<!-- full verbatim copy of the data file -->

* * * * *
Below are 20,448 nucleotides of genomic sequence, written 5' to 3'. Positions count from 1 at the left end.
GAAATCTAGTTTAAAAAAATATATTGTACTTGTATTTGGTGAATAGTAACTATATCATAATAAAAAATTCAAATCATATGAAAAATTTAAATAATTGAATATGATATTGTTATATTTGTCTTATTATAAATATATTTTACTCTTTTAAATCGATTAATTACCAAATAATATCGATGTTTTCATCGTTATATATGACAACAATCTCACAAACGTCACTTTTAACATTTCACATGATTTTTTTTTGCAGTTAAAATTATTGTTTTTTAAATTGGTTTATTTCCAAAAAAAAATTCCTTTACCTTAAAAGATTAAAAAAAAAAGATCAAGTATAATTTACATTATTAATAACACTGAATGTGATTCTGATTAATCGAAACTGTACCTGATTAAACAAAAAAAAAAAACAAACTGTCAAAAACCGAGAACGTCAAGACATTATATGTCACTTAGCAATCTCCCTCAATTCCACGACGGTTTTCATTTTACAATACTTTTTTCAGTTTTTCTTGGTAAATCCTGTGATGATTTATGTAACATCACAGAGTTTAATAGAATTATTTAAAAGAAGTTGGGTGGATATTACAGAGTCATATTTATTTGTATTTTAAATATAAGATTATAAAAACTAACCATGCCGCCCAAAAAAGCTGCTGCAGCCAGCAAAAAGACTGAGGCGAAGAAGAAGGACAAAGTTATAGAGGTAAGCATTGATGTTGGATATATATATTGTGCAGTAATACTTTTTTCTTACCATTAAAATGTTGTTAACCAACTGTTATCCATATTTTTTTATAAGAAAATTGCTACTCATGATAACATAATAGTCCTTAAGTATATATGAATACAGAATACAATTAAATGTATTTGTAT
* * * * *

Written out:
Below are 20,448 nucleotides of genomic sequence, written 5' to 3'. Positions count from 1 at the left end.
GAAATCTAGTTTAAAAAAATATATTGTACTTGTATTTGGTGAATAGTAACTATATCATAATAAAAAATTCAAATCATATGAAAAATTTAAATAATTGAATATGATATTGTTATATTTGTCTTATTATAAATATATTTTACTCTTTTAAATCGATTAATTACCAAATAATATCGATGTTTTCATCGTTATATATGACAACAATCTCACAAACGTCACTTTTAACATTTCACATGATTTTTTTTTGCAGTTAAAATTATTGTTTTTTAAATTGGTTTATTTCCAAAAAAAAATTCCTTTACCTTAAAAGATTAAAAAAAAAAGATCAAGTATAATTTACATTATTAATAACACTGAATGTGATTCTGATTAATCGAAACTGTACCTGATTAAACAAAAAAAAAAAACAAACTGTCAAAAACCGAGAACGTCAAGACATTATATGTCACTTAGCAATCTCCCTCAATTCCACGACGGTTTTCATTTTACAATACTTTTTTCAGTTTTTCTTGGTAAATCCTGTGATGATTTATGTAACATCACAGAGTTTAATAGAATTATTTAAAAGAAGTTGGGTGGATATTACAGAGTCATATTTATTTGTATTTTAAATATAAGATTATAAAAACTAACCATGCCGCCCAAAAAAGCTGCTGCAGCCAGCAAAAAGACTGAGGCGAAGAAGAAGGACAAAGTTATAGAGGTAAGCATTGATGTTGGATATATATATTGTGCAGTAATACTTTTTTCTTACCATTAAAATGTTGTTAACCAACTGTTATCCATATTTTTTTATAAGAAAATTGCTACTCATGATAACATAATAGTCCTTAAGTATATATGAATACAGAATACAATTAAATGTATTTGTAT